- Print the recipe (you don’t want them spilling flour on your phone or computer)
Keep it simple
Even though you’ll be helping, try to choose a recipe that your kids can make on their own. True story: the other day I made banana bread with my oldest daughter. When my husband came home she said, “Look daddy! I made this banana bread all by myself, except mom helped me measure and add a few ingredients and put it in the oven.” In reality, I executed about half of the steps, but letting her fully be in charge of the other half made her feel like she accomplished it all on her own. She was so proud of that loaf of banana bread she talked about it for days!
Give everyone a job
Give an age-appropriate task to each child who is able and willing to be part of the fun. I taught my kids by age four to peel and cut vegetables (with my supervision of course), crack eggs, measure, pour, stir etc.
If you have very young kids, the goal is usually to keep them busy. I give my one-year-old a set of old measuring spoons and a bowl of flour to play with while the other kids help cook.
Expect a mess
Remember that little kids are still developing their fine motor skills, and they will be clumsier than you and me. They will pour half of the ingredients on the counter instead of into the bowl, spill an entire gallon of milk on the floor, drop a whole egg (shell and all) into the batter, and surprise you with many other wonderfully messy mishaps.
Just roll with it. Instead of getting frustrated and doing it yourself, help them learn from their mistakes so they do better next time. Also, let them clean up their own messes so they understand why it’s important to try not to get too crazy in the kitchen.
Use a fun appliance (like the Vitamix, of course)
Fact: Kids love buttons, lights, and loud noises. Using a kitchen appliance like the Vitamix makes the whole process more exciting. Let them add ingredients to the blending container, snap the lid in place, turn the machine on and off, and use the tamper to push ingredients down into the blades.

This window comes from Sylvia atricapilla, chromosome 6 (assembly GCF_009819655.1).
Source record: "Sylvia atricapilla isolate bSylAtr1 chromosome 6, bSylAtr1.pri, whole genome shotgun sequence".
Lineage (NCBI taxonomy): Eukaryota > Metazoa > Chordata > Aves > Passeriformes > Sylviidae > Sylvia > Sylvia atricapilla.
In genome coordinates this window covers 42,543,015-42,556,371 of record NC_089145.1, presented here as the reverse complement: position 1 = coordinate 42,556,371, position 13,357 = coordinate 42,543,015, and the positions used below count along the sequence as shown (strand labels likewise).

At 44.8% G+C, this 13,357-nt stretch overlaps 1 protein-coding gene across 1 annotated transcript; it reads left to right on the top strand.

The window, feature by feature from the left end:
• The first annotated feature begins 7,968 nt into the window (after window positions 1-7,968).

Using a Vitamix is also exciting because they can see foods transform before their eyes. Adding spinach to this muffin batter turns it green, and my kids think that is amazing. Just be sure to position the blender in a place where everyone can get a good view!
Even our best-laid plans don’t always turn out. You could end up with burnt pancakes, cardboard cookies or a dinner that is totally inedible. Explain that flops happen and it’s ok! Talk about how you all can learn from the mistakes and make a plan to do things differently next time. Turn a flop into a fun memory that you all will recall for years to come.
I hope these tips help you create beautiful and delicious memories with your kids!
Laura is the founder of joyfoodsunshine.com, a blog focused on (mostly) healthy recipes that are fast, easy & family friendly. She’s a wife and mom of five kids, ages eight and under, and is passionate about teaching others that living a healthy lifestyle while raising a family is both attainable and fun.